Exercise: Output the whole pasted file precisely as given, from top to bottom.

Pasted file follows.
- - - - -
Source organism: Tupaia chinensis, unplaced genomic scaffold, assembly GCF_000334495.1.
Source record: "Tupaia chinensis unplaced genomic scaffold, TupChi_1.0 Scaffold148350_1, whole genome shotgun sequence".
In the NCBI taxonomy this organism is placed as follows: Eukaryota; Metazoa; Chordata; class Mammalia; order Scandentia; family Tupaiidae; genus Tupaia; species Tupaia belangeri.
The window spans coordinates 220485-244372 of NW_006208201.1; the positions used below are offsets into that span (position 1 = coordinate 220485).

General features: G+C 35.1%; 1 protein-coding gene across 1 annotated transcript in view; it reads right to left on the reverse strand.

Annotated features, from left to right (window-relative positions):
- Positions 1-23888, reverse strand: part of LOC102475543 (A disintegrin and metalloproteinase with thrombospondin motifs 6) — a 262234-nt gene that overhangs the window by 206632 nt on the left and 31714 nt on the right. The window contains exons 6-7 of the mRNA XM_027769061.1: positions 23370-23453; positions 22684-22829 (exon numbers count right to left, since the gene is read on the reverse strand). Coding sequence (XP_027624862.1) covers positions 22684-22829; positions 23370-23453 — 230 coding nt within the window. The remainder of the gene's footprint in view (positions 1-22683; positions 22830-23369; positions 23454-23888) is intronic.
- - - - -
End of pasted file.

Source organism: Tupaia chinensis, unplaced genomic scaffold, assembly GCF_000334495.1.
Source record: "Tupaia chinensis unplaced genomic scaffold, TupChi_1.0 Scaffold148350_1, whole genome shotgun sequence".
In the NCBI taxonomy this organism is placed as follows: Eukaryota; Metazoa; Chordata; class Mammalia; order Scandentia; family Tupaiidae; genus Tupaia; species Tupaia belangeri.
The window spans coordinates 220485-244372 of NW_006208201.1; the positions used below are offsets into that span (position 1 = coordinate 220485).

General features: G+C 35.1%; 1 protein-coding gene across 1 annotated transcript in view; it reads right to left on the reverse strand.

Annotated features, from left to right (window-relative positions):
- Positions 1-23888, reverse strand: part of LOC102475543 (A disintegrin and metalloproteinase with thrombospondin motifs 6) — a 262234-nt gene that overhangs the window by 206632 nt on the left and 31714 nt on the right. The window contains exons 6-7 of the mRNA XM_027769061.1: positions 23370-23453; positions 22684-22829 (exon numbers count right to left, since the gene is read on the reverse strand). Coding sequence (XP_027624862.1) covers positions 22684-22829; positions 23370-23453 — 230 coding nt within the window. The remainder of the gene's footprint in view (positions 1-22683; positions 22830-23369; positions 23454-23888) is intronic.